4 December 2012

Namibia: GIPF Issue Too Late for Congress Agenda

THE Swapo Party refused a request by the Public Servants Committee (PSC) to discuss the missing millions of the Government Institutions Pension Fund at its weekend congress because the agenda was already decided three months ago.

In its petition the Public Servants Committee wanted the missing public pension money amounting to more than N$660 million to be discussed at the congress, and for the congress to bar any Swapo member implicated in the scandal from standing for any position.

They also wanted Swapo to take a position on those implicated to be denied any government contracts.

Pendukeni Iivula-Ithana, who until the weekend was still secretary general of the party, yesterday called on the PSC and the public to exercise patience and to allow the law to take its course.

Iivula-Ithana also said the request to put the GIPF issue on the congress agenda could not be entertained as it was made too late and did not follow the correct procedure.

“As a rule-based organisation, Swapo Party congress is organised in conformity with Article V (11) of the party’s constitution, which requires that a notice and agenda of the congress is made known three months prior to congress,” Iivula-Ithana said.

The PSC in its petition also wanted the party to put more pressure on the government to speed up the investigation of the GIPF missing millions and to charge those who failed to execute their duties in this regard.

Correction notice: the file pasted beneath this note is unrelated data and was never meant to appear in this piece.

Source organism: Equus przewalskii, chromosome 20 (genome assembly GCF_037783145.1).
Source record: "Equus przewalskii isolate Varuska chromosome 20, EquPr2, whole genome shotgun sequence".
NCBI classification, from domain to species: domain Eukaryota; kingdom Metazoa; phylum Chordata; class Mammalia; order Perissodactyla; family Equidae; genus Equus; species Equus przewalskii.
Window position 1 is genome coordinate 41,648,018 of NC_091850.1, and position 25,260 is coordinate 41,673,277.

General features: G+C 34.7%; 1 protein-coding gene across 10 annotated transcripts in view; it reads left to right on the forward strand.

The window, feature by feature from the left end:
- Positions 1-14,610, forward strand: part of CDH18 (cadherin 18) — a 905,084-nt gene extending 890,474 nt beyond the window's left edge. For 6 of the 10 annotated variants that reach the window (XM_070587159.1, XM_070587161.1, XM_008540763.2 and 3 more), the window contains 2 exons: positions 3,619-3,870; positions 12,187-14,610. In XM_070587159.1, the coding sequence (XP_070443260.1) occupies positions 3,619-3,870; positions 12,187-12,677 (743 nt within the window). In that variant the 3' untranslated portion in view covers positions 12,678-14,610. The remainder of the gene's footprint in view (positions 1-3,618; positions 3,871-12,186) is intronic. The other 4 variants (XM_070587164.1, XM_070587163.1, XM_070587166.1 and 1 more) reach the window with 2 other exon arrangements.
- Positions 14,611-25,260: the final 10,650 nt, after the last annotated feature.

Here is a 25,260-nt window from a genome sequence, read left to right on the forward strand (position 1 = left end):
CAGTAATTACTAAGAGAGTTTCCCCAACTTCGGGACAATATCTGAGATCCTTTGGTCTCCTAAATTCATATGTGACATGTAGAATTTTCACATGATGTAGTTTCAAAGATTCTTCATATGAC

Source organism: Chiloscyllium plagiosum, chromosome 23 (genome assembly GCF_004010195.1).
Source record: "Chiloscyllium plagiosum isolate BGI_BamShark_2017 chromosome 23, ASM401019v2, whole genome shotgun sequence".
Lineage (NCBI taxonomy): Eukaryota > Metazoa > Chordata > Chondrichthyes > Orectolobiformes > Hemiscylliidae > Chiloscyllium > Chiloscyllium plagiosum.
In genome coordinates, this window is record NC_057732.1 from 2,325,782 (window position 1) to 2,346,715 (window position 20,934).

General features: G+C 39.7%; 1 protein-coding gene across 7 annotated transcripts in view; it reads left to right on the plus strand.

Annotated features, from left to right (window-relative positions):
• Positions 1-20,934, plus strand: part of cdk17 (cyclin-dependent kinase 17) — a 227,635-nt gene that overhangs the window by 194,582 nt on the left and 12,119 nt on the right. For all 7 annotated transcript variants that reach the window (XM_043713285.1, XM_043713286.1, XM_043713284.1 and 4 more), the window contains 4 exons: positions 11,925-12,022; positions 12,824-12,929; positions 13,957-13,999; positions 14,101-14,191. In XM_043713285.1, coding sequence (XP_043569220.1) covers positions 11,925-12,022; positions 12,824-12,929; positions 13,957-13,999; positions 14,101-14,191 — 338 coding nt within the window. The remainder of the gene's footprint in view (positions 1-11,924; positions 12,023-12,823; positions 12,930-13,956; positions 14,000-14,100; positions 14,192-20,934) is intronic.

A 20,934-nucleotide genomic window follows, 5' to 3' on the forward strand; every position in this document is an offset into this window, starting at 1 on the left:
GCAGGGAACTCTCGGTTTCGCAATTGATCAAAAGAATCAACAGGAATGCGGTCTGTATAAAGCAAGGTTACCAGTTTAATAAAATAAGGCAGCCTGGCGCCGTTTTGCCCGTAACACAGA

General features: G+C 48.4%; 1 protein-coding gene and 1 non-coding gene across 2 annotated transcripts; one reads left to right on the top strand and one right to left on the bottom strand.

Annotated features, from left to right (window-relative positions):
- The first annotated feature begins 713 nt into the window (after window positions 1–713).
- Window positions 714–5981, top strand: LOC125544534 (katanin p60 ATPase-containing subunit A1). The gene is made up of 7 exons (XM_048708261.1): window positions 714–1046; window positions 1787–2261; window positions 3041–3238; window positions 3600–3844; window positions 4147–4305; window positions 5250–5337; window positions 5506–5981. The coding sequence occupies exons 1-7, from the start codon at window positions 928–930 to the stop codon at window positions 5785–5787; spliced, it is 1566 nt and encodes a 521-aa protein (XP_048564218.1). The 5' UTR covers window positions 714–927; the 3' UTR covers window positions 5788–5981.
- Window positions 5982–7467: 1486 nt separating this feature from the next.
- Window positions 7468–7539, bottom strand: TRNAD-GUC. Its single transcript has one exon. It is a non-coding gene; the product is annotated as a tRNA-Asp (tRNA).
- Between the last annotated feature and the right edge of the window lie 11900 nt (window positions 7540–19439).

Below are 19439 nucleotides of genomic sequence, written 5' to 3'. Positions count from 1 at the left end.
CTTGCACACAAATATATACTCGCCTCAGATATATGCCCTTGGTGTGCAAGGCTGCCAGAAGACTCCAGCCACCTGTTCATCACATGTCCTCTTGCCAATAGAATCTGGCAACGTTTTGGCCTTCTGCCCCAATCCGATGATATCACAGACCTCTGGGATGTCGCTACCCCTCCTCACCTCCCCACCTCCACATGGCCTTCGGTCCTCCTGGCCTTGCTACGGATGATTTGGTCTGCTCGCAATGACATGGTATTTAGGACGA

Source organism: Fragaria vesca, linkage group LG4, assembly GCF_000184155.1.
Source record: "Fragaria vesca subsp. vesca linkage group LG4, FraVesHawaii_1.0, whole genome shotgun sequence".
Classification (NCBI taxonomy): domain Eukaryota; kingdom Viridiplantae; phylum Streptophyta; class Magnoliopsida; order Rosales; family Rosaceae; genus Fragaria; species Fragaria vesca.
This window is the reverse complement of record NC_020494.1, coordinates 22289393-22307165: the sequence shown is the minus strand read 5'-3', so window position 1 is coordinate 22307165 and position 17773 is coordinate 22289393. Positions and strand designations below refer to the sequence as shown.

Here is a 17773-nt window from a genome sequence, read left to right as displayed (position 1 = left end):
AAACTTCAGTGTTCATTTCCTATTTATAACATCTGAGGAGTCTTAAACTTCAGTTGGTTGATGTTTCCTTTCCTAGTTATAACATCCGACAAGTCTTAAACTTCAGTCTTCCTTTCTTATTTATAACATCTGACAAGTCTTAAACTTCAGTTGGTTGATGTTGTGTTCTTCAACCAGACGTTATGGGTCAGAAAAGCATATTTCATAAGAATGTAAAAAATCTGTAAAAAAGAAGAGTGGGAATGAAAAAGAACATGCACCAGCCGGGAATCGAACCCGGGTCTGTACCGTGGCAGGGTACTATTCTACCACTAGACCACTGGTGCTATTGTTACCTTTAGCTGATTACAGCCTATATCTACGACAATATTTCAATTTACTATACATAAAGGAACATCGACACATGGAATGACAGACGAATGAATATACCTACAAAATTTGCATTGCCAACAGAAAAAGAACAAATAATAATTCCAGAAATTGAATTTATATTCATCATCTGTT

“The GIPF-DCP funds issue is in the hands of the judiciary and as the Constitution of the Republic of Namibia provides for the separation of powers, neither Swapo Party, nor the Executive arm of government can interfere in this matter,” said Iivula-Ithana.

Meanwhile, the PSC has registered a vote of no confidence in Prosecutor General Martha Imalwa for not seeing to the speedy conclusion of the matter, and demanded that the Judicial Service Commission approach President Hifikepunye Pohamba to immediately suspend all members of the judiciary implicated in or linked to the missing funds for personal enrichment.

The PSC, which is chaired by Adeline Black, questioned how prominent businesses and Swapo members had been able to access GIPF funds without any accountability, saying that the lack of attention and slow investigation into the disappearance of the GIPF funds should compel Swapo members to express themselves on the matter at the congress.

“This matter shall eventually be resolved,” Iivula-Ithana said.

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